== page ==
18. Dose specification for (192)Ir high dose rate brachytherapy in terms of dose-to-water-in-medium and dose-to-medium-in-medium.

    PubMed

    Fonseca, Gabriel Paiva; Tedgren, Åsa Carlsson; Reniers, Brigitte; Nilsson, Josef; Persson, Maria; Yoriyaz, Hélio; Verhaegen, Frank

    2015-06-01

    Dose calculation in high dose rate brachytherapy with (192)Ir is usually based on the TG-43U1 protocol where all media are considered to be water. Several dose calculation algorithms have been developed that are capable of handling heterogeneities with two possibilities to report dose: dose-to-medium-in-medium (Dm,m) and dose-to-water-in-medium (Dw,m). The relation between Dm,m and Dw,m for (192)Ir is the main goal of this study, in particular the dependence of Dw,m on the dose calculation approach using either large cavity theory (LCT) or small cavity theory (SCT). A head and neck case was selected due to the presence of media with a large range of atomic numbers relevant to tissues and mass densities such as air, soft tissues and bone interfaces. This case was simulated using a Monte Carlo (MC) code to score: Dm,m, Dw,m (LCT), mean photon energy and photon fluence. Dw,m (SCT) was derived from MC simulations using the ratio between the unrestricted collisional stopping power of the actual medium and water. Differences between Dm,m and Dw,m (SCT or LCT) can be negligible (<1%) for some tissues e.g. muscle and significant for other tissues with differences of up to 14% for bone. Using SCT or LCT approaches leads to differences between Dw,m (SCT) and Dw,m (LCT) up to 29% for bone and 36% for teeth. The mean photon energy distribution ranges from 222?keV up to 356?keV. However, results obtained using mean photon energies are not equivalent to the ones obtained using the full, local photon spectrum. This work concludes that it is essential that brachytherapy studies clearly report the dose quantity. It further shows that while differences between Dm,m and Dw,m (SCT) mainly depend on tissue type, differences between Dm,m and Dw,m (LCT) are, in addition, significantly dependent on the local photon energy fluence spectrum which varies with distance to implanted sources. PMID:26009538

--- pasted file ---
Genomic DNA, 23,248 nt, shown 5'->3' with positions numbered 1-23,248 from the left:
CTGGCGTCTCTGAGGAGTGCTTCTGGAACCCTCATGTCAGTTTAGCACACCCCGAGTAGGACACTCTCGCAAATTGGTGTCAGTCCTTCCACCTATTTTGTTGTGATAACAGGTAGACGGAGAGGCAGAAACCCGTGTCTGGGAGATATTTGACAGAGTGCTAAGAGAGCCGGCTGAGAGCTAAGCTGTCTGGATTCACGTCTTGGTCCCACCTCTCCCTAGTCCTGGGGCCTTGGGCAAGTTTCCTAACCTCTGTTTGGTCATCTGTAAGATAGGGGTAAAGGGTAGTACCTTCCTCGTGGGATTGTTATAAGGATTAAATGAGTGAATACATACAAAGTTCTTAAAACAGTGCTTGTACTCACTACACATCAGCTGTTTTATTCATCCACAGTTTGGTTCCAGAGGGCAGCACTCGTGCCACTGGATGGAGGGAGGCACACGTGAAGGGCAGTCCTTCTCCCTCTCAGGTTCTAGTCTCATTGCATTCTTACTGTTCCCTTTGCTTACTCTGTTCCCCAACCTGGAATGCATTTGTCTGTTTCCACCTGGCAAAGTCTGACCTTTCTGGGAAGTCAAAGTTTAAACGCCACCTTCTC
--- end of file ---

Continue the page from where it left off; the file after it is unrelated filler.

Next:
19. A Computer Based File of X-Ray and Electron Beam Central Axis Depth Dose Data for Use in Radiation Therapy

    PubMed Central

    Purdy, James A.; Harms, William B.; Fivozinsky, Sherman

    1980-01-01